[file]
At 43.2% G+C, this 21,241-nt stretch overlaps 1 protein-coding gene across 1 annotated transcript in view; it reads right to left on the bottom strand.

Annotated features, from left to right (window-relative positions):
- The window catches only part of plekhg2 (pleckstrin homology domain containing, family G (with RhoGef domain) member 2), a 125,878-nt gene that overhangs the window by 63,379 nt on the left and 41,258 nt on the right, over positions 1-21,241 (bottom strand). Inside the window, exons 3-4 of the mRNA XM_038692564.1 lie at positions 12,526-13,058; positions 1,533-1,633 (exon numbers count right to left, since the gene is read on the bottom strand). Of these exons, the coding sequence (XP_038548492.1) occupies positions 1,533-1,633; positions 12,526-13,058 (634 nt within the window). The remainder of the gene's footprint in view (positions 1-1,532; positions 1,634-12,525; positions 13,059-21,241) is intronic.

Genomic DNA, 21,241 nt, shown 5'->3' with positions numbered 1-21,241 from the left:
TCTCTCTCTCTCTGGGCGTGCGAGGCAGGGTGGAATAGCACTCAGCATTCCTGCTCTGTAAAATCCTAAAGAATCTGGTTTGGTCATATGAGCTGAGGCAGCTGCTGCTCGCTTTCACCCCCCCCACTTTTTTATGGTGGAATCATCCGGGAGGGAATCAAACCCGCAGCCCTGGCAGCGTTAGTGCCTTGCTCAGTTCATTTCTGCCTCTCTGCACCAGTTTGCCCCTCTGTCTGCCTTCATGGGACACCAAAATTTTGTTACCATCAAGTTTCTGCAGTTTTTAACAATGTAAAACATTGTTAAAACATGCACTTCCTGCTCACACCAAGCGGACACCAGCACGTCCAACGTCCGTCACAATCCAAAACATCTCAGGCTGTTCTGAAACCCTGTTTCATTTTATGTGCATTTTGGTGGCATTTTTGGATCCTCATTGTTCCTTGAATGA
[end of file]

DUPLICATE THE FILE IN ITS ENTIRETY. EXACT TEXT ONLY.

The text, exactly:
At 43.2% G+C, this 21,241-nt stretch overlaps 1 protein-coding gene across 1 annotated transcript in view; it reads right to left on the bottom strand.

Annotated features, from left to right (window-relative positions):
- The window catches only part of plekhg2 (pleckstrin homology domain containing, family G (with RhoGef domain) member 2), a 125,878-nt gene that overhangs the window by 63,379 nt on the left and 41,258 nt on the right, over positions 1-21,241 (bottom strand). Inside the window, exons 3-4 of the mRNA XM_038692564.1 lie at positions 12,526-13,058; positions 1,533-1,633 (exon numbers count right to left, since the gene is read on the bottom strand). Of these exons, the coding sequence (XP_038548492.1) occupies positions 1,533-1,633; positions 12,526-13,058 (634 nt within the window). The remainder of the gene's footprint in view (positions 1-1,532; positions 1,634-12,525; positions 13,059-21,241) is intronic.

Genomic DNA, 21,241 nt, shown 5'->3' with positions numbered 1-21,241 from the left:
TCTCTCTCTCTCTGGGCGTGCGAGGCAGGGTGGAATAGCACTCAGCATTCCTGCTCTGTAAAATCCTAAAGAATCTGGTTTGGTCATATGAGCTGAGGCAGCTGCTGCTCGCTTTCACCCCCCCCACTTTTTTATGGTGGAATCATCCGGGAGGGAATCAAACCCGCAGCCCTGGCAGCGTTAGTGCCTTGCTCAGTTCATTTCTGCCTCTCTGCACCAGTTTGCCCCTCTGTCTGCCTTCATGGGACACCAAAATTTTGTTACCATCAAGTTTCTGCAGTTTTTAACAATGTAAAACATTGTTAAAACATGCACTTCCTGCTCACACCAAGCGGACACCAGCACGTCCAACGTCCGTCACAATCCAAAACATCTCAGGCTGTTCTGAAACCCTGTTTCATTTTATGTGCATTTTGGTGGCATTTTTGGATCCTCATTGTTCCTTGAATGA